At least once a week someone with “an idea” approaches me, usually via email or social network. Sometimes it’s a friend or friend of a friend, other times it’s a total stranger who found me online. They just need a few minutes or want to buy me a coffee (which by the way, I don’t drink) to pick my brain.
Sometimes it’s an idea for a product, or a movie, or an app. I believe in karma and giving back so when I can, I say yes. And then I ask if they want my honest opinion. At their own risk (just ask my friend Danielle) because I only know how to provide unfiltered, non-sugar coated feedback. And it’s often brutal, especially if you haven’t done even the tiniest amount of work to validate it.
But at times even before they tell me their idea, they want me to sign a NDA. Seriously? You’re coming to me for advice but you don’t trust me? I get it. There are plenty of stories out there about people stealing ideas. I’ve had it happen to me. But the reality is that 99% of ideas are just that. Case in point, I have notebooks full of ideas sitting in my storage locker. They aren’t real until you take some action and make them come to life.
But before doing that, there are questions to be answered to see if the idea is actually worthy of execution.
Start with WHO – who is this “idea” going to serve? Meaning, if it’s a book then who will read it, if it’s an app who needs it and will use it, if it’s a product, what does your consumer look like?
Once you can articulate whom it’s for then equally important is HOW. How will you reach this user or customer to let them know your “idea” is out there? And the answer can’t be “social media” or “viral” because getting attention is harder every day. When everyone is a content creator, when algorithms dictate what people see online, you need to be clear about how hard it will be to get your message out there. From day 1.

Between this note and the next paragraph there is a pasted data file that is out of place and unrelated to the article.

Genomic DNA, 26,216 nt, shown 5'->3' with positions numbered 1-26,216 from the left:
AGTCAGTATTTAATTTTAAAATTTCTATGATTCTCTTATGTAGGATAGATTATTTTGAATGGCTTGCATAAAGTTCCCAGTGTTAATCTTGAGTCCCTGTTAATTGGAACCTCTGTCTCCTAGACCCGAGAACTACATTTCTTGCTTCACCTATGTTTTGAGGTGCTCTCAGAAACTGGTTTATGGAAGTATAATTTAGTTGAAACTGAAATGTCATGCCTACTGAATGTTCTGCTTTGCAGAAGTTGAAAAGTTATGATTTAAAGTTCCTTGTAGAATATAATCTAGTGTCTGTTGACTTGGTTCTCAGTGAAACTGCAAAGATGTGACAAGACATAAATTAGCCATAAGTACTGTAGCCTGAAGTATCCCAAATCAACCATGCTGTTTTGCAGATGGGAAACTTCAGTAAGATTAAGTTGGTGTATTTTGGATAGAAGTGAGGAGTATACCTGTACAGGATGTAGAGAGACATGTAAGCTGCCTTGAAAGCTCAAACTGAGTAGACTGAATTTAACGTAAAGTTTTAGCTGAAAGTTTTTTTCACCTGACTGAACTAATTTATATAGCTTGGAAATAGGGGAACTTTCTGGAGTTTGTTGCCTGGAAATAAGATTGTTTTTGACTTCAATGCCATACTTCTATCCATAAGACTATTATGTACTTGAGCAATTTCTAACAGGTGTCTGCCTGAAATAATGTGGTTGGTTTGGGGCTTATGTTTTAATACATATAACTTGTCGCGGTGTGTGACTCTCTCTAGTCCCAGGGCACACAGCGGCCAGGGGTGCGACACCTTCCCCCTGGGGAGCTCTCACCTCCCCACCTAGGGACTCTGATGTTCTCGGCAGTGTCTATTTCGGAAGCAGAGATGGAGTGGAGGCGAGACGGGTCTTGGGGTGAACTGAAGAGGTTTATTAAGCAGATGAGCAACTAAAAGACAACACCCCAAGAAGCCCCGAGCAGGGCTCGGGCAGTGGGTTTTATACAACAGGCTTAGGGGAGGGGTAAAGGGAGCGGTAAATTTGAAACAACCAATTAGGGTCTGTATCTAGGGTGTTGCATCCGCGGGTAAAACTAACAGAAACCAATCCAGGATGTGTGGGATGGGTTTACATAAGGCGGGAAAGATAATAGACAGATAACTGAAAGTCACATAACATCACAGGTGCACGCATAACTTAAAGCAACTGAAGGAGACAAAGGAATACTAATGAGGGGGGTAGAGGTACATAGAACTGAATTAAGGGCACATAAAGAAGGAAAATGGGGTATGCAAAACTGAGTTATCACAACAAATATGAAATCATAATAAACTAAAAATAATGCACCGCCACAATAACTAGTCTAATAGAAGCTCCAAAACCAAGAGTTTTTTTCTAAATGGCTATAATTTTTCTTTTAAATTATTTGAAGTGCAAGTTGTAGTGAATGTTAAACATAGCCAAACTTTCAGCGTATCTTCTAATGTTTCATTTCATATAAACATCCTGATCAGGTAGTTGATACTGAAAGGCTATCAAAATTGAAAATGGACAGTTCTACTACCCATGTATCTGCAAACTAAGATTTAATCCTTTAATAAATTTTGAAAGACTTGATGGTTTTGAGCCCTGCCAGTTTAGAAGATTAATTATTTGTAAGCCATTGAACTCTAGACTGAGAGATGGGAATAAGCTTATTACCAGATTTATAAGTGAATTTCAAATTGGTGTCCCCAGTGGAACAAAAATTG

Related: Why I’m Not Deleting Facebook. Yet.
Once you believe that there are people out there who have a need for the “idea” you’ve created and that you know how to reach them, then it’s time to think about your competition. Who else is out there with a similar idea? And if no one is because it’s so unique, whom are you trying to replace or displace? There are very few original ideas so the key is to find a way to differentiate your “idea” from the plethora of new ideas that are being introduced on a constant basis. The buzz phrase for this is “unique value proposition.” I think of it as a way to describe the value you are adding to your end user or consumer. It could be knowledge or productivity or entertainment but the best ideas make someone’s life better in some way. The very best products and services (IRL or digital) solve problems, sometimes that you didn’t even know you had.
So if you’re planning to pick someone’s brain for your next big idea, I suggest thinking through some of the answers to these (difficult) questions. I’m always shocked when I can easily Google the answers and the advice seeker hasn’t even done the most basic search. You probably won’t come up with answers right away (because execution is HARD) but you will be better prepared for that call or coffee meeting. Having been a scout, I believe that being prepared is always a great idea.
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